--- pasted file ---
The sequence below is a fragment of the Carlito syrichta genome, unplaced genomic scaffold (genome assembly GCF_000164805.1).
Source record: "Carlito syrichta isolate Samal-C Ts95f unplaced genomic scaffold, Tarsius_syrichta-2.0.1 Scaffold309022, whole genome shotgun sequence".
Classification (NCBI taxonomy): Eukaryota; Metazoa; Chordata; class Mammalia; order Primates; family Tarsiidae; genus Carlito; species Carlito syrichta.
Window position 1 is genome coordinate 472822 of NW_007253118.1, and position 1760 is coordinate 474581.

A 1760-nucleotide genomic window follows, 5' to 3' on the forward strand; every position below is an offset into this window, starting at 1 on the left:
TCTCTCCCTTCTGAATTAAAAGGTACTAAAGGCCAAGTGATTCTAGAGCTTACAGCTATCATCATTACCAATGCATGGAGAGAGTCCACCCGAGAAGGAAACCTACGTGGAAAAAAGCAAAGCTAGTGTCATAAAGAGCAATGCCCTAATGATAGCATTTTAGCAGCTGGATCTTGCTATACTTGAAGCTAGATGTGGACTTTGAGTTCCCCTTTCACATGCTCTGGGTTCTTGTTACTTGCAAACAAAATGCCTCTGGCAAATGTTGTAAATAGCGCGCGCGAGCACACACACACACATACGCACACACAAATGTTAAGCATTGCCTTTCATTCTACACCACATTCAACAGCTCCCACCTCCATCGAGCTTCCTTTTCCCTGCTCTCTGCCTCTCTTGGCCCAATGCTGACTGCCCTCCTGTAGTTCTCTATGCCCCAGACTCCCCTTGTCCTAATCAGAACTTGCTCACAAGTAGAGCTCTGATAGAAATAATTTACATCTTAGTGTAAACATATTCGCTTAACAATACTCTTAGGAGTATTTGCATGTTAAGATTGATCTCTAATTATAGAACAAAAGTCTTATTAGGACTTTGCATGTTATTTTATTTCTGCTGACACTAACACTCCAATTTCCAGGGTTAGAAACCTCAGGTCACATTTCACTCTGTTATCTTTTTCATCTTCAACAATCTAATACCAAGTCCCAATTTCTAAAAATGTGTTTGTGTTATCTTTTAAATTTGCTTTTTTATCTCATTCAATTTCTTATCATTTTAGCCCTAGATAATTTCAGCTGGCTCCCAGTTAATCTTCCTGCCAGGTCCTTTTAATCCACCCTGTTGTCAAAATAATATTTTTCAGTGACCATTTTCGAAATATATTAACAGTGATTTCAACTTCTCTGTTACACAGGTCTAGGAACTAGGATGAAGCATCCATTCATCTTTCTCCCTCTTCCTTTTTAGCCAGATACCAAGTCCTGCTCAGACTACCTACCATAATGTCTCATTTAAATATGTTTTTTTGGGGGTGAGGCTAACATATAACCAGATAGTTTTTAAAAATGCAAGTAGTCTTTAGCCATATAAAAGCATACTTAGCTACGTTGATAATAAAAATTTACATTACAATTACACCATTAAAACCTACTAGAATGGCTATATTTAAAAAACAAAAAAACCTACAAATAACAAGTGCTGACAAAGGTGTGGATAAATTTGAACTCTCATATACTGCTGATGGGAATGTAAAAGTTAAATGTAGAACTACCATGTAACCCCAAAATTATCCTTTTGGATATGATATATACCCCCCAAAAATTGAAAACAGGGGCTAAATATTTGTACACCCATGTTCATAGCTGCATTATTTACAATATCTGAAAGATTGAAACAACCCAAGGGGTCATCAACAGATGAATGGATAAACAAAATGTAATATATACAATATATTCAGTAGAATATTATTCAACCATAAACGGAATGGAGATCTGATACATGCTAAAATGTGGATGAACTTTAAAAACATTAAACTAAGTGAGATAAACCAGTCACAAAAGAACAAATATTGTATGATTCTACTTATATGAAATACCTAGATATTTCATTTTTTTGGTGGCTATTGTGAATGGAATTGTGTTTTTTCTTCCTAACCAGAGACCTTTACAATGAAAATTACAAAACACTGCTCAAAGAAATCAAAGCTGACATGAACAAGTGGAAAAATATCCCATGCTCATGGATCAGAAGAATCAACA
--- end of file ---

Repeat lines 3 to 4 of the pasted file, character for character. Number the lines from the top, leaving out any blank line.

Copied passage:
Classification (NCBI taxonomy): Eukaryota; Metazoa; Chordata; class Mammalia; order Primates; family Tarsiidae; genus Carlito; species Carlito syrichta.
Window position 1 is genome coordinate 472822 of NW_007253118.1, and position 1760 is coordinate 474581.